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Mass. woman takes nursing talent to South Sudan

By Chris Curtis
The Recorder / April 7, 2012
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GREENFIELD, Mass.—Retiring in 2010 from Baystate Franklin Medical Center, Liza Ramlow decided to take her 30 years of experience as a nurse and midwife where her help was most needed.

Ramlow, a Gill resident, applied and was accepted to Medecins Sans Frontieres, better known in the Anglophone world as Doctors Without Borders, and has since volunteered more than a year in Africa, most recently serving refugees in South Sudan.

Ramlow described her two months in the newly autonomous country by phone from Wisconsin, where she is spending time with her elderly parents.

Ramlow was dispatched to Maban, South Sudan, as part of a MSF emergency response to the worsening refugee situation.

When she first heard of the Doro refugee camp in December, Ramlow said, the U.N. counted 8,000 refugees, a number that had jumped to 20,000 by the time she arrived a few days later.

The concentration of people in a barren section of country, where the dry season had wells nearly dry and goats trying to climb the trees for green vegetation by the time she left, required medical attention that was not available.

"In South Sudan there is an extreme shortage of medical personnel, after 25 years of civil war the population of trained people has pretty much fled, and they aren't doing any training right now, so our services were needed there, in some cases to provide medical care and in other cases to train others to provide care, and that's what I did," she said.

She and another MSF midwife, Carolina Methenge of Kenya, worked training the midwifes within the displaced communities, filling in where modern medicine was needed to supplement generations of experience.

"These women, traditional birth attendants, have been taking care of the women of their community for hundreds of years, and most babies are able to be born with little or no medical assistance," Ramlow said.

An important part of the training was in preventing and treating life-threatening delivery complications.

A primary focus was the problem of postpartum hemorrhage, severe blood loss after delivery, the leading cause of maternal death in developing regions according to the World Health Organization.

Ramlow helped train the local midwives to respond to and prevent hemorrhaging, and to identify women at risk. Women giving birth for the first time and experiencing prolonged labor, and women having their "sixth, seventh, eighth, ninth or twelfth" baby are especially at risk for internal damage, and can hemorrhage or develop fistulas, Ramlow said.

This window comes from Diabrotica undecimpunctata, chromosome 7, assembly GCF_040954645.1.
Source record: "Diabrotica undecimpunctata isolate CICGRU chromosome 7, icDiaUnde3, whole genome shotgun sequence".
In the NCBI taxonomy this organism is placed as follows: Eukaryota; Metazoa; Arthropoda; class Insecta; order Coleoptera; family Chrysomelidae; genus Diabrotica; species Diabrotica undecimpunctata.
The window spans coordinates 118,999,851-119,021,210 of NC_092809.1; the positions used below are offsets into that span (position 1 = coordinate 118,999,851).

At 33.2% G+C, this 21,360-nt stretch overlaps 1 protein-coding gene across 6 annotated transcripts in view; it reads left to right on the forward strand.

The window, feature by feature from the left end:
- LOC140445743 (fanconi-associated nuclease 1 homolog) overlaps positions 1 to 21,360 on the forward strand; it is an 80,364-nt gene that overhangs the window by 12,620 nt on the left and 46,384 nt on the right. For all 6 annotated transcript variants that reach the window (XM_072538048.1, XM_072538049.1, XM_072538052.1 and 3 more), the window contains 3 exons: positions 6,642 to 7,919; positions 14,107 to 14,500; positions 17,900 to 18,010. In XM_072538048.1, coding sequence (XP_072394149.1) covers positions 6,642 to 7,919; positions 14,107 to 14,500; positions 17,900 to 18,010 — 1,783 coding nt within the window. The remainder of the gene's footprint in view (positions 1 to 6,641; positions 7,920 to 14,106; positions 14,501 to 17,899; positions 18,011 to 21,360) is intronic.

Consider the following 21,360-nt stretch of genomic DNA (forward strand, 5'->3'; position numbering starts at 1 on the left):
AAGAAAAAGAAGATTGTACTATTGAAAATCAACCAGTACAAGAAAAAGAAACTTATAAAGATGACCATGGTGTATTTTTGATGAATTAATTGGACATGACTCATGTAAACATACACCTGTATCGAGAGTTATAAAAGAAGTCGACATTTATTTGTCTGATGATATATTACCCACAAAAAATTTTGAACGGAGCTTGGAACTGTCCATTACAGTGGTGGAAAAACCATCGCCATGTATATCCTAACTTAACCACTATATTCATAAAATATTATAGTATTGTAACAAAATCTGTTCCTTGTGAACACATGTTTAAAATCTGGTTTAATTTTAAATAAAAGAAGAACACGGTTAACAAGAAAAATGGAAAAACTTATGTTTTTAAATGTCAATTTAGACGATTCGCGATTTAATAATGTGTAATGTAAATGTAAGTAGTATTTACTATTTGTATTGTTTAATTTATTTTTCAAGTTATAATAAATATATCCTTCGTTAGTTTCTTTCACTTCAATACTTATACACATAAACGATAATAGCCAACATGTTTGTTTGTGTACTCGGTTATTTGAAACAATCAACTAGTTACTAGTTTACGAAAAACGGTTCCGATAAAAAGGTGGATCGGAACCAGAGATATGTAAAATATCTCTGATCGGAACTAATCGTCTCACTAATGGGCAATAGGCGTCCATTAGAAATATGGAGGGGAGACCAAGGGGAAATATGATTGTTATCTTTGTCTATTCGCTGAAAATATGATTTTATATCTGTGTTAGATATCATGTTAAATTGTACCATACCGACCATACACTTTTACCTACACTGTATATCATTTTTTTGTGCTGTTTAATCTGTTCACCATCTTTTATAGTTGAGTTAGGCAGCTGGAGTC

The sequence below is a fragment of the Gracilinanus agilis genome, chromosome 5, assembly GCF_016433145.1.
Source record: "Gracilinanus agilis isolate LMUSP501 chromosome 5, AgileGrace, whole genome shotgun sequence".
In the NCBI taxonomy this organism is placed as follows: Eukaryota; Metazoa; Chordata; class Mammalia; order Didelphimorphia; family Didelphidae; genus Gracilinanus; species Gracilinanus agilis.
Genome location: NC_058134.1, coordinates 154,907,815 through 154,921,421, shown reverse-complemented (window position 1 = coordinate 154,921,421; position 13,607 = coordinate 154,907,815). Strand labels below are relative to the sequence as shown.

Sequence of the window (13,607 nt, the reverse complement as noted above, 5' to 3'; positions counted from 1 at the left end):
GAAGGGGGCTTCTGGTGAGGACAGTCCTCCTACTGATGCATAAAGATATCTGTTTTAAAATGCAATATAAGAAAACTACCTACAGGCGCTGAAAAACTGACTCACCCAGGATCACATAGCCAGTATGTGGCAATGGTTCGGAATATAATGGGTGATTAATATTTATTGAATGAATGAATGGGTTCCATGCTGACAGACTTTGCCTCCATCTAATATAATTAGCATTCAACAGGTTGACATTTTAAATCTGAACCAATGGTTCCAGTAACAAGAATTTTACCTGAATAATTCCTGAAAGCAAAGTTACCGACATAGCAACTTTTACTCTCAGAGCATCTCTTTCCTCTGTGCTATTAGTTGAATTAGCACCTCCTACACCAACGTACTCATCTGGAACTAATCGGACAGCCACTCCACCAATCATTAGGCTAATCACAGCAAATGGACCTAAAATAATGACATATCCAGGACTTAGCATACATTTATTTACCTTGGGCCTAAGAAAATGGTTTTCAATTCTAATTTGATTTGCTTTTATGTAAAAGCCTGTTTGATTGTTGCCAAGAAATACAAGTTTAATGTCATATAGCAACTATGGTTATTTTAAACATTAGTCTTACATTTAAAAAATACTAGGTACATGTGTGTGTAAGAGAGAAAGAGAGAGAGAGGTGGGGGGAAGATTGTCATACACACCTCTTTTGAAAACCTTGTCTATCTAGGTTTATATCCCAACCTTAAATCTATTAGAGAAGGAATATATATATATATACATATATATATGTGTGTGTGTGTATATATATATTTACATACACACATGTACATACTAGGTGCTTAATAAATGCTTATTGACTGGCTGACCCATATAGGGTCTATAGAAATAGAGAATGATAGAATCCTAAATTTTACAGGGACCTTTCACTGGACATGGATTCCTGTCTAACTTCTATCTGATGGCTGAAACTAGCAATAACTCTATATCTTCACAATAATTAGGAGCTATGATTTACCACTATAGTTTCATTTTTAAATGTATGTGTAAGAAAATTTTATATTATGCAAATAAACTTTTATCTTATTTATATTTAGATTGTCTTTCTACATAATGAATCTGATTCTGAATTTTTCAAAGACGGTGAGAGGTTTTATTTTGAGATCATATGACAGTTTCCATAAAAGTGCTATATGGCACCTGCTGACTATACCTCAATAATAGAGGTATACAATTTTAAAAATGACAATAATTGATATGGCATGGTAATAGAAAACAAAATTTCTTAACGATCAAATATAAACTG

An obstetric fistula is a hole in the birth canal caused by obstructed labor and resulting in "constant incontinence, shame, social segregation and health problems," according to the WHO, and affecting 50,000 to 100,000 women worldwide, with an estimated 2 million young women living with untreated obstetric fistula in Asia and sub-Saharan Africa.

It is common for women to have many children in South Sudan, Ramlow said, where the population has been decimated by long years of war. "So it is important to them for the women to have many children, which puts some women at risk and actually puts the children at risk to some extent, because resources for caring for children are scarce and children in very large families don't do as well," Ramlow said. "Disease and malnutrition take their toll."

During her time at the camp, Ramlow said they saw 700 to 800 women in the prenatal ward, but initially saw relatively few births.

Most women still delivered in their homes, improvised shelters of mosquito netting and sticks, but the MSF team made some inroads.

In December they saw 11 births, she said, and in January 51, an increase Ramlow credited to the publicity efforts of the local staff.

Training the staff of 15 traditional birth attendants to work in the MSF clinic presented special challenges.

Most had never worked in a health care facility before, never administered an injection or even used a watch, she said, which complicated scheduling.

On top of the cultural difference, neither Ramlow nor Methenge spoke any of the variety of local languages, although Ramlow said Methenge was able to pick up some Arabic, a language spoken by refugees forced to flee to Ethiopia during an earlier conflict and only recently returned from exile.

Some of the staff and patients spoke some English, but much of the communication came down to common experience.

"The process of birth is something we had in common, and it made it easier for us to `talk' about it, even if we didn't have the words to use," she said, with sign language and demonstration figuring heavily.

Ramlow said she had always wanted to work internationally, and joined MSF because she felt the organization had the ability to place her where she would be most useful.

"There's also just a big part of me that wanted to have that experience, and I have really loved being a working part of other cultures," she said.

Also, she said the organization has a focus on maternal and child health she feels is important.

"When you save a mother's life you protect her children, and the other members of the community who rely on her," she said.

Ramlow has also worked in Nigeria and Zambia, for six and seven months respectively, on longer-term, non-emergency missions, and said she hopes to return to the field sometime this year.

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